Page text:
Woodley repays that trust in spades. With close-cropped hair and minimal makeup, she eschews any overly theatrical tics, rarely oversells her character’s goodness and wit—even when her lines seem to be begging for it—and manages to convincingly convey terminal illness without invoking easy pathos. Though her character may be 16, Woodley’s performance is thoroughly adult, and offers a reminder that, while the occasional multipart blockbuster franchise like Divergent can theoretically be part of a balanced diet for a young actress, she has much more to offer the cinema than an ability to run through obstacle courses while mouthing mealy mythology.
Woodley’s Divergent co-star Elgort can’t match her level of naturalism, and his cocky, smirking self-confidence never quite jibes with his displays of boundless selflessness where Hazel is concerned, but he’s ultimately charming enough to wear down most resistance.
The screenplay, adapted by The Spectacular Now scripters Scott Neustadter and Michael H. Weber, does contain a few clunkers, and lays it on a bit thick toward the end, with a procession of scenes ruthlessly rigged to target the few remaining dry eyes in the theater. But on the whole, the scribes give their audience a good deal of credit, looping in some interesting references to neuroethics and calculus without overexplaining or dumbing them down.
Film Review: The Fault in Our Stars
Reviewed at Fox Studios, Century City, Calif., May 27, 2014. MPAA rating: PG-13. Running time: 126 MIN.
A 20th Century Fox release of a Fox 2000 Pictures presentation of a Temple Hill production. Produced by Wyck Godfrey, Marty Bowen. Executive producers, Michele Imperato Stabile, Isaac Klausner.
Directed by Josh Boone. Screenplay, Scott Neustadter, Michael H. Weber, from the book by John Green. Camera (color), Ben Richardson; editor, Robb Sullivan; music, Mike Mogis, Nathaniel Walcott; music supervisor, Season Kent; production designer, Molly Hughes; costume designer, Mary Claire Hannan; art director, Gregory Weimerskirch; set decorator, Merissa Lombardo; sound (Dolby/Datasat/SDDS), Jim Emswiller; supervising sound editor, Donald Sylvester; re-recording mixers, Andy Nelson, Sylvester; visual effects supervisor, Jake Braver; assistant director, H.H. Cooper; casting, Ronna Kress.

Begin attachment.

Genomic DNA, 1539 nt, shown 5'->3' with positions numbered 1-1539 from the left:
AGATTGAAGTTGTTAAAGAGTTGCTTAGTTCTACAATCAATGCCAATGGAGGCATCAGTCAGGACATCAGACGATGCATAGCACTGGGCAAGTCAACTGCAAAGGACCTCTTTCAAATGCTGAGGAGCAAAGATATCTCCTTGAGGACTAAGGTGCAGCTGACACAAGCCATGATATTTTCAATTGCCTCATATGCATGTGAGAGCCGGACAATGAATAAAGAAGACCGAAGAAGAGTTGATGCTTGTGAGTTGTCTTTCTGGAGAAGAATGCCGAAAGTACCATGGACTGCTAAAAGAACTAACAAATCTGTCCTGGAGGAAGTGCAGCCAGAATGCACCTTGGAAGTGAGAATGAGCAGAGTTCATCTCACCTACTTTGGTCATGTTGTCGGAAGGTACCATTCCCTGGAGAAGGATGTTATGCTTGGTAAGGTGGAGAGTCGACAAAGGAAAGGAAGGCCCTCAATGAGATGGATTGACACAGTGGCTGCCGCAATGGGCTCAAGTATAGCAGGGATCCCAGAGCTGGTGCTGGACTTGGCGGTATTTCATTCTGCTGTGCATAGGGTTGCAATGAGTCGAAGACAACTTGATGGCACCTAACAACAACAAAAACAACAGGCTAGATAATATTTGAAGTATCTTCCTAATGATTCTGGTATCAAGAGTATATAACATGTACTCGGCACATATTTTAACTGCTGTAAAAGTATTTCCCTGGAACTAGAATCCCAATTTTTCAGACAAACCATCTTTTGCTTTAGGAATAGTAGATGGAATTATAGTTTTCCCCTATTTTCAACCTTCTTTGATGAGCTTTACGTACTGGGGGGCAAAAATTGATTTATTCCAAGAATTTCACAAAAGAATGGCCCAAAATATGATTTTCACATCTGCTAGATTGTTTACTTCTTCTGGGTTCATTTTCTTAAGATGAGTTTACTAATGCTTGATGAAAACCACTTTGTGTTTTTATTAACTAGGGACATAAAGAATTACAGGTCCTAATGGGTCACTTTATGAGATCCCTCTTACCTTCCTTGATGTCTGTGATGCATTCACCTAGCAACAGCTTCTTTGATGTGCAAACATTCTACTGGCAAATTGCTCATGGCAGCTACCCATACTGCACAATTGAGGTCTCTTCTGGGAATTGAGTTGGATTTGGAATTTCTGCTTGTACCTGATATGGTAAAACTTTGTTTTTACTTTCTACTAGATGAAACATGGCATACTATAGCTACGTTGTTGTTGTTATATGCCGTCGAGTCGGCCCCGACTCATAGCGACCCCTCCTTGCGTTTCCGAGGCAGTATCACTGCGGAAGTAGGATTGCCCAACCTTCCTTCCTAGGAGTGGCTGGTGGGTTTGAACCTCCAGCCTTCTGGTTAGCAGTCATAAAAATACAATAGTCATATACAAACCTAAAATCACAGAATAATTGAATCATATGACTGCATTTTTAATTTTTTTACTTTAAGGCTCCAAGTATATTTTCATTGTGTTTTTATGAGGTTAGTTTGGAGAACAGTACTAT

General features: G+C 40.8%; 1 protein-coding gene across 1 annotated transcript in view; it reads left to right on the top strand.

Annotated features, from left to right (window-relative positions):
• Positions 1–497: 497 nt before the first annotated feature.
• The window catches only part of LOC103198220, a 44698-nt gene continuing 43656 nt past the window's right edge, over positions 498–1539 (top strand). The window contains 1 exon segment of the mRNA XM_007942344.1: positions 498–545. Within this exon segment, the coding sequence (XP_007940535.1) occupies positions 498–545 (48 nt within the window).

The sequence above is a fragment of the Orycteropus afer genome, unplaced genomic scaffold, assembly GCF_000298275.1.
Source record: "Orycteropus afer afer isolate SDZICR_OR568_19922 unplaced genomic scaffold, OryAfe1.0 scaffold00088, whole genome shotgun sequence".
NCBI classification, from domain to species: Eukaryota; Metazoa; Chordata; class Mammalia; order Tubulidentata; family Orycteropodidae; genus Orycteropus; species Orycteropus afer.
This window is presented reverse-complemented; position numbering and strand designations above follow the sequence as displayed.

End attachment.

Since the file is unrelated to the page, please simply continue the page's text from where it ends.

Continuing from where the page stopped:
Shailene Woodley, Ansel Elgort, Laura Dern, Sam Trammell, Nat Wolff, Willem Dafoe, Lotte Verbeek, Mike Birbiglia.June 4, 2014 at 11:43 am #154311
I never understood the hype for her in The Descendants, but she was perfect in The Spectacular Now.June 4, 2014 at 1:02 pm #154312
Woodley is really poised to blow up big time, which kind of happened with Divergent, but if I’m being honest, I expect this to be the bigger hit. Even if it doesn’t make as much $$, this is the movie that’s gonna make her a household name. I loved her in The Descendants and loved her again in The Spectacular Now. She was easily the best part of Divergent, and I have high hopes for her in TFIOS. I read the book and it’s encouraging to hear the adaptation goes over mostly well. It has the opportunity to be a great movie. I’ve loved Weber and Neustadter’s work, starting with 500 Days of Summer, then The Spectacular Now, and hopefully this will add on to the list. This movie should have great legs throughout the summer. I’ll make this comparison, and maybe take some heat for it, but I’ll say it anyway: On a lesser scale, Divergent is to Woodley what Hunger Games was to JLaw, and TFIOS has the opportunity to be for Woodley what Silver Linings Playbook was for Lawrence. Not saying Shailene is gonna win an Oscar for this or come close to being as big a star as Jennifer, but on a smaller scale, that’s how I view her career path, which is fine by me.June 4, 2014 at 1:56 pm #154313